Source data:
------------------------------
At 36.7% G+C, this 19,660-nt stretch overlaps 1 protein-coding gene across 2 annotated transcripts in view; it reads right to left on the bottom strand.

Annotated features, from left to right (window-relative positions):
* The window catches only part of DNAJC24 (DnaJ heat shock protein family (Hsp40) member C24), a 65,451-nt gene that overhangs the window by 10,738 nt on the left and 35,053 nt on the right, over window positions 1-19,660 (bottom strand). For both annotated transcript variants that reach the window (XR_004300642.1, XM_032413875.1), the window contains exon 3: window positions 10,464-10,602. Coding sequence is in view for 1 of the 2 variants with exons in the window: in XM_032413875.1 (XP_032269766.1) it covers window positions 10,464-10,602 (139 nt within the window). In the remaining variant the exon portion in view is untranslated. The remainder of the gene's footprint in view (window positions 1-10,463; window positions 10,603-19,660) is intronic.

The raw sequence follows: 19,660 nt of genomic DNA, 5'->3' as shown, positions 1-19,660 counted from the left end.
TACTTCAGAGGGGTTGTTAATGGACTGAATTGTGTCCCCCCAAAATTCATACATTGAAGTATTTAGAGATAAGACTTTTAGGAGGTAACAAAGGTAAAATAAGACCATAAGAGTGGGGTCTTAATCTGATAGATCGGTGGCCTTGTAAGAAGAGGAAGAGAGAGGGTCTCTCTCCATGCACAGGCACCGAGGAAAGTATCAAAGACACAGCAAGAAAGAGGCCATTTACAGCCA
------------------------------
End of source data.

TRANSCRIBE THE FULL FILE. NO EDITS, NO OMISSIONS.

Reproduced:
At 36.7% G+C, this 19,660-nt stretch overlaps 1 protein-coding gene across 2 annotated transcripts in view; it reads right to left on the bottom strand.

Annotated features, from left to right (window-relative positions):
* The window catches only part of DNAJC24 (DnaJ heat shock protein family (Hsp40) member C24), a 65,451-nt gene that overhangs the window by 10,738 nt on the left and 35,053 nt on the right, over window positions 1-19,660 (bottom strand). For both annotated transcript variants that reach the window (XR_004300642.1, XM_032413875.1), the window contains exon 3: window positions 10,464-10,602. Coding sequence is in view for 1 of the 2 variants with exons in the window: in XM_032413875.1 (XP_032269766.1) it covers window positions 10,464-10,602 (139 nt within the window). In the remaining variant the exon portion in view is untranslated. The remainder of the gene's footprint in view (window positions 1-10,463; window positions 10,603-19,660) is intronic.

The raw sequence follows: 19,660 nt of genomic DNA, 5'->3' as shown, positions 1-19,660 counted from the left end.
TACTTCAGAGGGGTTGTTAATGGACTGAATTGTGTCCCCCCAAAATTCATACATTGAAGTATTTAGAGATAAGACTTTTAGGAGGTAACAAAGGTAAAATAAGACCATAAGAGTGGGGTCTTAATCTGATAGATCGGTGGCCTTGTAAGAAGAGGAAGAGAGAGGGTCTCTCTCCATGCACAGGCACCGAGGAAAGTATCAAAGACACAGCAAGAAAGAGGCCATTTACAGCCA